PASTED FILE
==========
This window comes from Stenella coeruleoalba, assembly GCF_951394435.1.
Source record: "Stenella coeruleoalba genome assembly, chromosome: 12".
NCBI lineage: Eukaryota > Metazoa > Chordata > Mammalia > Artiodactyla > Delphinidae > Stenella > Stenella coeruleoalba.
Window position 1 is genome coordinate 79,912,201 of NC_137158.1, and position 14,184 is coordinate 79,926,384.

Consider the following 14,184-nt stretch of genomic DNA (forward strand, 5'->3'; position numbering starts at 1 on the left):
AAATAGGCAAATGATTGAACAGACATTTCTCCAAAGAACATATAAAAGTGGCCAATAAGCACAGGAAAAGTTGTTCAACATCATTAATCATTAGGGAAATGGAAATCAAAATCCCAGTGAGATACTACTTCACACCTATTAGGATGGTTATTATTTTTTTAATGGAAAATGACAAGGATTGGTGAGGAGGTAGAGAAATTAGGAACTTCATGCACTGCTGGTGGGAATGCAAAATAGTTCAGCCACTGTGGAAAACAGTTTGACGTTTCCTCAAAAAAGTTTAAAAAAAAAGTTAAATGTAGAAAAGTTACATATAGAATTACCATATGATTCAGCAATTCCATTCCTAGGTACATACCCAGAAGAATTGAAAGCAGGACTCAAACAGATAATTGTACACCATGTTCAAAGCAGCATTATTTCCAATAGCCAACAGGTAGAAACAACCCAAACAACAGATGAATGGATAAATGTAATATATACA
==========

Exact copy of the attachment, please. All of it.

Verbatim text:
This window comes from Stenella coeruleoalba, assembly GCF_951394435.1.
Source record: "Stenella coeruleoalba genome assembly, chromosome: 12".
NCBI lineage: Eukaryota > Metazoa > Chordata > Mammalia > Artiodactyla > Delphinidae > Stenella > Stenella coeruleoalba.
Window position 1 is genome coordinate 79,912,201 of NC_137158.1, and position 14,184 is coordinate 79,926,384.

Consider the following 14,184-nt stretch of genomic DNA (forward strand, 5'->3'; position numbering starts at 1 on the left):
AAATAGGCAAATGATTGAACAGACATTTCTCCAAAGAACATATAAAAGTGGCCAATAAGCACAGGAAAAGTTGTTCAACATCATTAATCATTAGGGAAATGGAAATCAAAATCCCAGTGAGATACTACTTCACACCTATTAGGATGGTTATTATTTTTTTAATGGAAAATGACAAGGATTGGTGAGGAGGTAGAGAAATTAGGAACTTCATGCACTGCTGGTGGGAATGCAAAATAGTTCAGCCACTGTGGAAAACAGTTTGACGTTTCCTCAAAAAAGTTTAAAAAAAAAGTTAAATGTAGAAAAGTTACATATAGAATTACCATATGATTCAGCAATTCCATTCCTAGGTACATACCCAGAAGAATTGAAAGCAGGACTCAAACAGATAATTGTACACCATGTTCAAAGCAGCATTATTTCCAATAGCCAACAGGTAGAAACAACCCAAACAACAGATGAATGGATAAATGTAATATATACA